Michigan Secretary of State Ruth Johnson called Thursday for a bipartisan committee to look at ways to prevent well-financed special interests from buying their way onto the Michigan ballot and amending the state's constitution.
Johnson said at a news conference that in examining such a change, protecting the rights of Michigan citizens to amend their constitution through voter initiatives must be paramount.
She deflected a question on how officials could distinguish ballot proposals backed by special interests from those backed by citizens, particularly in light of a U.S. Supreme Court ruling that roughly equates money spent advocating election issues with freedom of speech.
"If you have a lot of money, you can (get) signatures and you can put on a lot of commercials," said Johnson, a Republican. "We just need to look at the system and make sure it's working as well as it can, but we'll protect that First Amendment right."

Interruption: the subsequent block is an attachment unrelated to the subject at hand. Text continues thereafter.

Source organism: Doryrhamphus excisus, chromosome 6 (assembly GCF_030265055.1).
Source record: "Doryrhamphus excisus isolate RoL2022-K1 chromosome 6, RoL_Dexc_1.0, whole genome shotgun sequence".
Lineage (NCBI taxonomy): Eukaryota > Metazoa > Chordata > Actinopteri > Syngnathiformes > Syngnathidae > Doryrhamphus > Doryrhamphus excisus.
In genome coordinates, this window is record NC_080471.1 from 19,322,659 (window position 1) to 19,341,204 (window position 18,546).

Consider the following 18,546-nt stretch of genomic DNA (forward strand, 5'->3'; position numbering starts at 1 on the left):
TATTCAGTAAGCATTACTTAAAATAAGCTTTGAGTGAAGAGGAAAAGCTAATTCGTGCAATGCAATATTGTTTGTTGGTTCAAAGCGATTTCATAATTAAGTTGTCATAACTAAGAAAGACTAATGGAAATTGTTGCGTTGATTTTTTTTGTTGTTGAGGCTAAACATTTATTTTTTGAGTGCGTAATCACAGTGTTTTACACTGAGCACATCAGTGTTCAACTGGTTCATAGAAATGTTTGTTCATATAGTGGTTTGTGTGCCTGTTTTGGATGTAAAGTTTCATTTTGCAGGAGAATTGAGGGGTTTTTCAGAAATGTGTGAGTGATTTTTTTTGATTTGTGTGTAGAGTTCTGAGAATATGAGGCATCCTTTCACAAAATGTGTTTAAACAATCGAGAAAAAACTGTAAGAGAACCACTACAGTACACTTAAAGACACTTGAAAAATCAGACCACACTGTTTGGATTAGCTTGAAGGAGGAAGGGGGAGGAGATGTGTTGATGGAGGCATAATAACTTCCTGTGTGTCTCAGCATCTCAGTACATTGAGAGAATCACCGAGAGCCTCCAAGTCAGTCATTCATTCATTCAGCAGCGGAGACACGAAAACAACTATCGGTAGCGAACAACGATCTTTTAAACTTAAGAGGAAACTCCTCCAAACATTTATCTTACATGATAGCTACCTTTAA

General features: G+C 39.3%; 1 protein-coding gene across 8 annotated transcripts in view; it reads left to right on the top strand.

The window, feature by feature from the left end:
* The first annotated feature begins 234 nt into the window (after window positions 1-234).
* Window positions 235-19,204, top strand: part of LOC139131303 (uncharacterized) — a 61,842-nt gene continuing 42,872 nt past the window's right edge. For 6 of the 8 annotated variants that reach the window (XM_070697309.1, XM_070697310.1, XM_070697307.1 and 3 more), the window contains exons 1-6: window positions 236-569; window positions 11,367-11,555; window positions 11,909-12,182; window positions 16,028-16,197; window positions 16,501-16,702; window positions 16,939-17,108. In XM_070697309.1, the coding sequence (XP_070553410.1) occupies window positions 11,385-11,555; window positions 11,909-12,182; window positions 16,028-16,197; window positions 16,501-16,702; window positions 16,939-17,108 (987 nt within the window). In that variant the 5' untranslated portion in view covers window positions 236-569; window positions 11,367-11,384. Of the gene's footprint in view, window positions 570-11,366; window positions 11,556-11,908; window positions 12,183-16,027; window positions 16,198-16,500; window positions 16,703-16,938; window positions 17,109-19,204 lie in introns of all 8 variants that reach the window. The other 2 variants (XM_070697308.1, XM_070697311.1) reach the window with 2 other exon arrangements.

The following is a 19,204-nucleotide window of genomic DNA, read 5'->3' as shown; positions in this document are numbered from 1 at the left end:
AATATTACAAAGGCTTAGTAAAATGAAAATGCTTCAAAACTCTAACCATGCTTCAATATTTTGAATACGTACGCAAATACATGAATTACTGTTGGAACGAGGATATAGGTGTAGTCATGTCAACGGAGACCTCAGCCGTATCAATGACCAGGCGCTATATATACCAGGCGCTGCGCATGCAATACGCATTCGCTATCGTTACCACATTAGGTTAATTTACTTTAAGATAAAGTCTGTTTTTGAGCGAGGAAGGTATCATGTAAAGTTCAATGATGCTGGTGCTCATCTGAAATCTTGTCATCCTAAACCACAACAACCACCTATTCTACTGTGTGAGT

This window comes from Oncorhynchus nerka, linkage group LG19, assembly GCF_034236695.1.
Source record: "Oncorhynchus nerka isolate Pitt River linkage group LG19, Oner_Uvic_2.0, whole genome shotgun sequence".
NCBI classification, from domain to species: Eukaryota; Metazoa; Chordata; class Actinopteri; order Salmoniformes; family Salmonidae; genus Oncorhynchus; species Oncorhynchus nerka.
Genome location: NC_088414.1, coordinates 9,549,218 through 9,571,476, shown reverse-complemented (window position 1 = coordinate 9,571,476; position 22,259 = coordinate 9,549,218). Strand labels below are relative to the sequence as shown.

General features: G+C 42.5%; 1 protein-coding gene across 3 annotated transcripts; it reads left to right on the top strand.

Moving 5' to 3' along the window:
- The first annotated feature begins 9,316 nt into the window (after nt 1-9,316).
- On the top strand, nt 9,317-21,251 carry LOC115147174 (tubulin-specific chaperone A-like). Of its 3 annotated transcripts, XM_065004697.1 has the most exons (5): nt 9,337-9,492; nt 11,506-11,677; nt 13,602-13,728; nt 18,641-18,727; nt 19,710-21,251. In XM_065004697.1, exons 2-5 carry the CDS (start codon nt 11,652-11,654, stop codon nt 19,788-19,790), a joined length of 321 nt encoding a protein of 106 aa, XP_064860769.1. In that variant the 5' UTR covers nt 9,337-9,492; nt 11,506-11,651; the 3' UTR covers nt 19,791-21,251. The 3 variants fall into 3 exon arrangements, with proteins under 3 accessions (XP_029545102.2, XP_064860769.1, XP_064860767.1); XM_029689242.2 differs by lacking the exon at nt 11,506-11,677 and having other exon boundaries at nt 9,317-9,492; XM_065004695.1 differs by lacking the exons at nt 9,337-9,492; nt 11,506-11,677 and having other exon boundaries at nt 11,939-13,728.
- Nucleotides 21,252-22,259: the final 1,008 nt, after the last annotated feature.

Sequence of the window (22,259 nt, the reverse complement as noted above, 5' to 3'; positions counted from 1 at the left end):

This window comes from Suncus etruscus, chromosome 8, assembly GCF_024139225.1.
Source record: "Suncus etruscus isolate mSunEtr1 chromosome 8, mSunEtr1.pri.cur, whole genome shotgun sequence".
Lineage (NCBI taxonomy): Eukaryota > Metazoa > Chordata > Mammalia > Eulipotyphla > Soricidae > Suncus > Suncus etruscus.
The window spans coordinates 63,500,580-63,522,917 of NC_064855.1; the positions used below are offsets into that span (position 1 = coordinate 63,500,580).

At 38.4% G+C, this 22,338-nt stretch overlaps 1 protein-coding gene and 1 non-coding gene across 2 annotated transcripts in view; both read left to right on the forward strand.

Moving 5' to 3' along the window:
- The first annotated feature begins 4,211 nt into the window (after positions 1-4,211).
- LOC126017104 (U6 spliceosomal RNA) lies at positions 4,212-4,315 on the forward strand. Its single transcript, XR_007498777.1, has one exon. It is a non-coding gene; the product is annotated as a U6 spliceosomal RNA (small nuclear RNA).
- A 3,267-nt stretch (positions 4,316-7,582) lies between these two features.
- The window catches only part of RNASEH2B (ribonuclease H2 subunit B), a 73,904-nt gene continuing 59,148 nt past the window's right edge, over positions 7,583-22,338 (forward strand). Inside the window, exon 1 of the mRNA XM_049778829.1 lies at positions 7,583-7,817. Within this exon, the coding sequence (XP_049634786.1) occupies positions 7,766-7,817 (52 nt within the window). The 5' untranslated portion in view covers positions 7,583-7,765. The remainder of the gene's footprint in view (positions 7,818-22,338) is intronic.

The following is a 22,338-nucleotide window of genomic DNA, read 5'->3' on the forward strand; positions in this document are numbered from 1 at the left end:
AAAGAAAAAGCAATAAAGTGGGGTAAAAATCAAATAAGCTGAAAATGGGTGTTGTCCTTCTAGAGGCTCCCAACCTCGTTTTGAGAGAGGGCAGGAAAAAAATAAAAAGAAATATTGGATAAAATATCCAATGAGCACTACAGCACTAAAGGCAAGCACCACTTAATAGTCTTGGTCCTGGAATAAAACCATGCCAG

Her comments followed record spending of at least $150 million on six ballot proposals in the Nov. 6 election. Five constitutional amendments on issues ranging from enshrining collective-bargaining rights, to increasing the state's renewable energy standard, to requiring a statewide vote on a new bridge to Canada, were all voted down.
Republican Gov. Rick Snyder campaigned against all of the constitutional amendments and warned of an apparent move in Michigan toward "California-style" democracy, featuring numerous voter initiatives.
Johnson had no specific recommendations on who should appoint the committee.
State elections director Chris Thomas said any committee appointed could build on the work of groups that examined the issue in 2007 and 2009.
There has been talk in Lansing of legislation that would ban the use of paid signature collectors for ballot initiatives. Johnson did not say whether she would support such a bill.
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